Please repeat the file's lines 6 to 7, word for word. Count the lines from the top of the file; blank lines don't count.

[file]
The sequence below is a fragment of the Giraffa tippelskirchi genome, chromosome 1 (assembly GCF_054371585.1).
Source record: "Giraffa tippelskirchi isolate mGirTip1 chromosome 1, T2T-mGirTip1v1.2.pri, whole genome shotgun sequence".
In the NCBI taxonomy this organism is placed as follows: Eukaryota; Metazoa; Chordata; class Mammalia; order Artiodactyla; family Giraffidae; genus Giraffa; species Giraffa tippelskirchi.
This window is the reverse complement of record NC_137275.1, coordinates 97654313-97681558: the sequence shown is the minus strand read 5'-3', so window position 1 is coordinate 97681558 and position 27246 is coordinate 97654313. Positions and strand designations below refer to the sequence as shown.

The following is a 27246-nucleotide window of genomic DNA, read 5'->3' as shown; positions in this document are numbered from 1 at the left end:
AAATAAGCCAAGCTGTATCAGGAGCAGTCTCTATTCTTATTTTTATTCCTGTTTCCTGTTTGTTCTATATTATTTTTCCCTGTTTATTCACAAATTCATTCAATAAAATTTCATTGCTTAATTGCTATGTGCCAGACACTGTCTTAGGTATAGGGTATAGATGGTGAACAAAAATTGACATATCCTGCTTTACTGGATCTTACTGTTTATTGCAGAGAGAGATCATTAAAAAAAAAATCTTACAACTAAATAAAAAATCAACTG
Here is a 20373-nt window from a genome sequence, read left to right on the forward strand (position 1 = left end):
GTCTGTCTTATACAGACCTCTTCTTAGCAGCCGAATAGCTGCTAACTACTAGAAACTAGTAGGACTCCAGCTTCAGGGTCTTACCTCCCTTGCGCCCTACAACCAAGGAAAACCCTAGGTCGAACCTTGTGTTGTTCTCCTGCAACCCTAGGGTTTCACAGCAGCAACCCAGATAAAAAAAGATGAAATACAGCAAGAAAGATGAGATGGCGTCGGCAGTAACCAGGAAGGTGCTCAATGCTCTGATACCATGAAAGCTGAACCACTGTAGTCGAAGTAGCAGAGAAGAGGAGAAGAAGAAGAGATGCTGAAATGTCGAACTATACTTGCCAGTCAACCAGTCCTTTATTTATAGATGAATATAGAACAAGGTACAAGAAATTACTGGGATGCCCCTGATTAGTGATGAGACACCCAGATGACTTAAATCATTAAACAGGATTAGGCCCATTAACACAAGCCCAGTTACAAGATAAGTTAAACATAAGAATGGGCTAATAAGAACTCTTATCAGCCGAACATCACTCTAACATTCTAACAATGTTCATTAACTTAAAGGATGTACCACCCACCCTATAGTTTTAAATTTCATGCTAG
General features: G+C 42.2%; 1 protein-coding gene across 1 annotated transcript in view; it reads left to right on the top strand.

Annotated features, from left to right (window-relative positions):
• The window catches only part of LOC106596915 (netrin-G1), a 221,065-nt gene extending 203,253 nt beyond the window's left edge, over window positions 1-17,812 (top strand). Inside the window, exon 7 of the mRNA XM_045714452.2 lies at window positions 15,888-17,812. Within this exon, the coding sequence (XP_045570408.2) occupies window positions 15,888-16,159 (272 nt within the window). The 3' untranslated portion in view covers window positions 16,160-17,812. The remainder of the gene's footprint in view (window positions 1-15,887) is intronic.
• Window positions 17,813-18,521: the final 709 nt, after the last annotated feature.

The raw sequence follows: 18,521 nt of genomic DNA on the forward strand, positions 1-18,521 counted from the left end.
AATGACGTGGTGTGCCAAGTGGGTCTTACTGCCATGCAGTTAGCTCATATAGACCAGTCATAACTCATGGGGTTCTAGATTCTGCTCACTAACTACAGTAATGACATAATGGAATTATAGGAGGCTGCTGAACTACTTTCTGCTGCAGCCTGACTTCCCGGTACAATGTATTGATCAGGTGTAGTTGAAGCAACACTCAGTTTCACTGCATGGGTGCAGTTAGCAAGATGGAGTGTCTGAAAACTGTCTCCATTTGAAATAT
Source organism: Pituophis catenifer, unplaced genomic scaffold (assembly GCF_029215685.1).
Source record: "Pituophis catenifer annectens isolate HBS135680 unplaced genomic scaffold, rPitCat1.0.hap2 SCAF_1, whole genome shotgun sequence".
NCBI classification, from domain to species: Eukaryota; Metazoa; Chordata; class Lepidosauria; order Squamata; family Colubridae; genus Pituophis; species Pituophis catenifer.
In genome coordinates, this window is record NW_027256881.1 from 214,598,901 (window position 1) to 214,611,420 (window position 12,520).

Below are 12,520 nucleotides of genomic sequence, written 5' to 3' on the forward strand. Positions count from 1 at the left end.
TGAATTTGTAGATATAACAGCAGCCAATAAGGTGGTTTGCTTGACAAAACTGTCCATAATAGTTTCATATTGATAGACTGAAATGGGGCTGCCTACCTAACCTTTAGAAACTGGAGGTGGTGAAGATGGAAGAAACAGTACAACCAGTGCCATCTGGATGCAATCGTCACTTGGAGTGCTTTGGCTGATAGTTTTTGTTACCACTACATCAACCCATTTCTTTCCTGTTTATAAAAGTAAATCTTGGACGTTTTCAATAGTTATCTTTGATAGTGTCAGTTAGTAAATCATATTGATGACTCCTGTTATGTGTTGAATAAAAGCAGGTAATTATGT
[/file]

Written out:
AAATAAGCCAAGCTGTATCAGGAGCAGTCTCTATTCTTATTTTTATTCCTGTTTCCTGTTTGTTCTATATTATTTTTCCCTGTTTATTCACAAATTCATTCAATAAAATTTCATTGCTTAATTGCTATGTGCCAGACACTGTCTTAGGTATAGGGTATAGATGGTGAACAAAAATTGACATATCCTGCTTTACTGGATCTTACTGTTTATTGCAGAGAGAGATCATTAAAAAAAAAATCTTACAACTAAATAAAAAATCAACTG
Here is a 20373-nt window from a genome sequence, read left to right on the forward strand (position 1 = left end):